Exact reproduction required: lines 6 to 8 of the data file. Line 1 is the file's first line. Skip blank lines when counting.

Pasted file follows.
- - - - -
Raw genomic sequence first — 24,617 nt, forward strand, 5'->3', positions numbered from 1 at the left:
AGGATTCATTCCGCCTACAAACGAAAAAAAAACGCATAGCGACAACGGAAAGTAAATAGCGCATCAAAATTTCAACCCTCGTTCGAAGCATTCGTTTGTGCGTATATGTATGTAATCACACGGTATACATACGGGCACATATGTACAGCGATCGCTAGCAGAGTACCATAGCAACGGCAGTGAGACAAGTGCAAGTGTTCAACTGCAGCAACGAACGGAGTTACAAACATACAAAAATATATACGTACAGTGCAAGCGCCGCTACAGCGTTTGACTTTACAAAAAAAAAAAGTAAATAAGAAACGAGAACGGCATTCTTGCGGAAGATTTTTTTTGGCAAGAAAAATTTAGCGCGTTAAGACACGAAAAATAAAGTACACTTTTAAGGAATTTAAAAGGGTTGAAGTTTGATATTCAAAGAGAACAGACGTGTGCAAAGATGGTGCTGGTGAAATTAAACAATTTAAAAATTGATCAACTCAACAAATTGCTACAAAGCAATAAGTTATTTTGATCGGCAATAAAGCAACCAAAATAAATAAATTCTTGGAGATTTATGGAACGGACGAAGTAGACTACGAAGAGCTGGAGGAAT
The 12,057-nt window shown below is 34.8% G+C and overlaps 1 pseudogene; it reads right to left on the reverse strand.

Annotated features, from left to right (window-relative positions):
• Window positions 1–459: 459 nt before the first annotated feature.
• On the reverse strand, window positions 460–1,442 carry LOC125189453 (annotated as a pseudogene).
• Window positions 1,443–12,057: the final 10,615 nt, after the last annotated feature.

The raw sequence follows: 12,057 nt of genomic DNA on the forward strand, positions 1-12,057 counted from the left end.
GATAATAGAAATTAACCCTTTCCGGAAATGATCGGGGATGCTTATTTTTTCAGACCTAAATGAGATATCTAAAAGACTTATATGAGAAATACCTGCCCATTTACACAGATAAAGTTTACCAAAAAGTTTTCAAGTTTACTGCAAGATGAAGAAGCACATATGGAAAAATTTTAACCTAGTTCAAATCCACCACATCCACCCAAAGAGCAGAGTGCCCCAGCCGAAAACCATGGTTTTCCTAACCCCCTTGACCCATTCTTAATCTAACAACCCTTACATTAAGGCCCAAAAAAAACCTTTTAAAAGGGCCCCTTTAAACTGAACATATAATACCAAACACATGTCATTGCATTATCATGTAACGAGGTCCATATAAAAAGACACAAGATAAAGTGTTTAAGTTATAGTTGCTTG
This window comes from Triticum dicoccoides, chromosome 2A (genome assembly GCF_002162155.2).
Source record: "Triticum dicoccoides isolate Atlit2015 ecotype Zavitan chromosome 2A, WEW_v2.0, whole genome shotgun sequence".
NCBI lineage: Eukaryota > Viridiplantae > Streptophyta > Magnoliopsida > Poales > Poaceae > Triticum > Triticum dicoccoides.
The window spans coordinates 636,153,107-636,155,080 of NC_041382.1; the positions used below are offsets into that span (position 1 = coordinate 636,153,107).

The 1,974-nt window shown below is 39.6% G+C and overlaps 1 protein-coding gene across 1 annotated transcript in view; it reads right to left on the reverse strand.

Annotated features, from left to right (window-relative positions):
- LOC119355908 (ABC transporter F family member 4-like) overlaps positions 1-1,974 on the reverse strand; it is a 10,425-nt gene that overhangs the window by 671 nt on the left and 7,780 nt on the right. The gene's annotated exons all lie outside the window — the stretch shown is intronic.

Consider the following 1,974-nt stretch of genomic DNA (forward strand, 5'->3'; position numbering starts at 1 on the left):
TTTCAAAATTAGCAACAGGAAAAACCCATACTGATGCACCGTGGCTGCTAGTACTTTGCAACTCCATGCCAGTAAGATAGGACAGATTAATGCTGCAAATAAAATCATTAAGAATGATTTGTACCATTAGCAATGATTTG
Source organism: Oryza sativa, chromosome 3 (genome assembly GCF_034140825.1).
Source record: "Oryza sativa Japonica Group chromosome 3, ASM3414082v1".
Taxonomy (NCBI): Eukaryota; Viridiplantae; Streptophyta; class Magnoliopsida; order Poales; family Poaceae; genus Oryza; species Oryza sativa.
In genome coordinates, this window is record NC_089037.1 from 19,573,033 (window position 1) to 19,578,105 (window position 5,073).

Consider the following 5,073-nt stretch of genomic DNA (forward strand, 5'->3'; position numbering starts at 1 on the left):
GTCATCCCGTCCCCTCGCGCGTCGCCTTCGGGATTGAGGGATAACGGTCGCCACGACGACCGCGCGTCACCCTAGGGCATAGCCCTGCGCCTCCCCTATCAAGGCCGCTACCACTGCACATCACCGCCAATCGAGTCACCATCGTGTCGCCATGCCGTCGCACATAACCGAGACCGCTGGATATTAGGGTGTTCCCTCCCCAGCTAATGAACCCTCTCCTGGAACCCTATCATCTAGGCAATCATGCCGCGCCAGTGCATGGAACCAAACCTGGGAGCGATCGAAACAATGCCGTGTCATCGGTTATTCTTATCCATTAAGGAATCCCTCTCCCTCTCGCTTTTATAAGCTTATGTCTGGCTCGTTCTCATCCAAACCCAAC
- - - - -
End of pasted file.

• On the reverse strand, window positions 460–1,442 carry LOC125189453 (annotated as a pseudogene).
• Window positions 1,443–12,057: the final 10,615 nt, after the last annotated feature.

The raw sequence follows: 12,057 nt of genomic DNA on the forward strand, positions 1-12,057 counted from the left end.